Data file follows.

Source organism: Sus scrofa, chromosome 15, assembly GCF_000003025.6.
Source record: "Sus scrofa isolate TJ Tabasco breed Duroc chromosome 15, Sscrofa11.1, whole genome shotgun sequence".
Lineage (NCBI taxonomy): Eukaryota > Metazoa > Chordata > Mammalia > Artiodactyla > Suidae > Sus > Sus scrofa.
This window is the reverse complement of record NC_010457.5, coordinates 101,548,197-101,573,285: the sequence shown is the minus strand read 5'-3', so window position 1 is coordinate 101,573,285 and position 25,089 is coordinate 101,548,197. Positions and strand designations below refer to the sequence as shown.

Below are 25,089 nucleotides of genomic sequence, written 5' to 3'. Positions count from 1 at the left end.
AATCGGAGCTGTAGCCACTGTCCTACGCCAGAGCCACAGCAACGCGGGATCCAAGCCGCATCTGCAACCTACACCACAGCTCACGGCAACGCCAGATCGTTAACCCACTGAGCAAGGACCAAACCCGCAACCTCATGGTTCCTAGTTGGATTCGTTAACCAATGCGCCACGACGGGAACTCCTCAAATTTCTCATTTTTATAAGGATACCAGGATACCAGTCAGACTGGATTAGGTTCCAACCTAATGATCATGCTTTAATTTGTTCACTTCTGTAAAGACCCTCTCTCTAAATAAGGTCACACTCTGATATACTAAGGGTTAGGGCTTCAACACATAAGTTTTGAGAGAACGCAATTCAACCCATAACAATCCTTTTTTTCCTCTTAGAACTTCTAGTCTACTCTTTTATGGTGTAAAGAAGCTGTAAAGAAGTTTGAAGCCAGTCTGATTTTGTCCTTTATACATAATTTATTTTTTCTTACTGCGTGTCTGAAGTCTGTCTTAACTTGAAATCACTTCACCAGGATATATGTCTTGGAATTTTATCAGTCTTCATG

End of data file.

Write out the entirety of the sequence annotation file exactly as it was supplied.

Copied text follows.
Source organism: Sus scrofa, chromosome 15, assembly GCF_000003025.6.
Source record: "Sus scrofa isolate TJ Tabasco breed Duroc chromosome 15, Sscrofa11.1, whole genome shotgun sequence".
Lineage (NCBI taxonomy): Eukaryota > Metazoa > Chordata > Mammalia > Artiodactyla > Suidae > Sus > Sus scrofa.
This window is the reverse complement of record NC_010457.5, coordinates 101,548,197-101,573,285: the sequence shown is the minus strand read 5'-3', so window position 1 is coordinate 101,573,285 and position 25,089 is coordinate 101,548,197. Positions and strand designations below refer to the sequence as shown.

Below are 25,089 nucleotides of genomic sequence, written 5' to 3'. Positions count from 1 at the left end.
AATCGGAGCTGTAGCCACTGTCCTACGCCAGAGCCACAGCAACGCGGGATCCAAGCCGCATCTGCAACCTACACCACAGCTCACGGCAACGCCAGATCGTTAACCCACTGAGCAAGGACCAAACCCGCAACCTCATGGTTCCTAGTTGGATTCGTTAACCAATGCGCCACGACGGGAACTCCTCAAATTTCTCATTTTTATAAGGATACCAGGATACCAGTCAGACTGGATTAGGTTCCAACCTAATGATCATGCTTTAATTTGTTCACTTCTGTAAAGACCCTCTCTCTAAATAAGGTCACACTCTGATATACTAAGGGTTAGGGCTTCAACACATAAGTTTTGAGAGAACGCAATTCAACCCATAACAATCCTTTTTTTCCTCTTAGAACTTCTAGTCTACTCTTTTATGGTGTAAAGAAGCTGTAAAGAAGTTTGAAGCCAGTCTGATTTTGTCCTTTATACATAATTTATTTTTTCTTACTGCGTGTCTGAAGTCTGTCTTAACTTGAAATCACTTCACCAGGATATATGTCTTGGAATTTTATCAGTCTTCATG